Skiles is going to do his best to bring his wide-open style of play to the Bearcat offense, but said it won't be easy.
“I am confident in what I believe in as a coach,” he said. “But it takes a lot of work. You have to teach the quarterback and the receivers what to do and how to do it. It takes time and is repetitive.
“But I will tell you one thing: the field is 53 yards wide and we're going to do our best to use as much of that field offensively as we can.”
Skiles says the early signs of his third term at the school are very positive.
“The community and administration have been very receptive,” he said. “They treat me like a rock star.
“And the kids are very willing to listen and learn. They want to improve. That is uplifting. We have more athletes here than I originally thought we might have.
“We're in a hole. I don't know if we are one year away or two years away, but we're going to continue to work and find things out.”
No rebuilding Ringgold
Unlike Skiles and Militzer, Milchovich is not facing a massive rebuilding project at Ringgold.
The Rams will go into the season as one of the top teams in the Big Nine Conference.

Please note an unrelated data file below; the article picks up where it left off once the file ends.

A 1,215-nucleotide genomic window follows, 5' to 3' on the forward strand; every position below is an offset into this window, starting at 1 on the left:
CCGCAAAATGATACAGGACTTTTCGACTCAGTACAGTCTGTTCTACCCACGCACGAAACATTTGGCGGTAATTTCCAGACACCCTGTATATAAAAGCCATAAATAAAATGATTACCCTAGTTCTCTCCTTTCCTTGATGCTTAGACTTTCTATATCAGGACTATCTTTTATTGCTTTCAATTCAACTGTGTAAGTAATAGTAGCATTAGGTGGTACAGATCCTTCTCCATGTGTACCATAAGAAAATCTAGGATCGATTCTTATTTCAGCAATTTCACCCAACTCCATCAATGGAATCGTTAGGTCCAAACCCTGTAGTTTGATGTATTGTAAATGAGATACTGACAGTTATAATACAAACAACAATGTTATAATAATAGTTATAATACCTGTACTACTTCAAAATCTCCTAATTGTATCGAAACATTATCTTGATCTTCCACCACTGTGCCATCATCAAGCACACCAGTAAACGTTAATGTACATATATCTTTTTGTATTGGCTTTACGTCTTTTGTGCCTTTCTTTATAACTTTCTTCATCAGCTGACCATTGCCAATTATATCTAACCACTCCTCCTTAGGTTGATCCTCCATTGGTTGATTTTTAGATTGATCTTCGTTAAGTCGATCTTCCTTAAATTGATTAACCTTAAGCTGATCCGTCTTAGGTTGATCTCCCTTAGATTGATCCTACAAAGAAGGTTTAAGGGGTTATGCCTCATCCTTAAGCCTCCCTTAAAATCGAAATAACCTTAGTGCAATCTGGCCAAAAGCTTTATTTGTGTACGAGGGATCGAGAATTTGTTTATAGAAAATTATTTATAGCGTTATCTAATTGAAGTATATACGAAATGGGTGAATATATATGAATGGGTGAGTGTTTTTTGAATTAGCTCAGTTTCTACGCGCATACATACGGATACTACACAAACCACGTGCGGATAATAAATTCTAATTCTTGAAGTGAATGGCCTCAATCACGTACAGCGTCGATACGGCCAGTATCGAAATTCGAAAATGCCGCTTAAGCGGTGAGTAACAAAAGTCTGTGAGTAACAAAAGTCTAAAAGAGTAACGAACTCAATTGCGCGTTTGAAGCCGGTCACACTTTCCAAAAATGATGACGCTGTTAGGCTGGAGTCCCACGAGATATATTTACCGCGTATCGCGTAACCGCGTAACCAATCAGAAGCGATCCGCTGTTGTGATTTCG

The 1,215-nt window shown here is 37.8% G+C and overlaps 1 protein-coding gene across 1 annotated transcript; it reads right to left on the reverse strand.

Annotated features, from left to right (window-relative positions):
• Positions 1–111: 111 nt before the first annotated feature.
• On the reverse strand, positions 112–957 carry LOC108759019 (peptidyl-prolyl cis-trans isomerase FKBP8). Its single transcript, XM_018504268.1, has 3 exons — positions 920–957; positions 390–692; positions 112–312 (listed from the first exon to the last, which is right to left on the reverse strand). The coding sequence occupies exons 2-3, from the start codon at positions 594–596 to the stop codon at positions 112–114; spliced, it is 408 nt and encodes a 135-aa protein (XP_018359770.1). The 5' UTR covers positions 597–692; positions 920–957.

“We've got good players, obviously,” Milchovich said. “I think (prior coach Matt Humbert) did a great job here. This is the first time I've been in a situation like this.
“Usually, I have to rebuild and I don't mind that. But this is different. We have a good team, but we can always get better.”
Milchovich said he did not think he would be a head coach again so soon after he finished at Peters Township.
“I figured at some point it would be possible, but I thought maybe down the road I would start out as an assistant at a local team first,” he said.
“Actually, I inquired to Matt last year about joining his staff at Ringgold, but he was full. And once this job opened, I went for it. It is perfect for me.”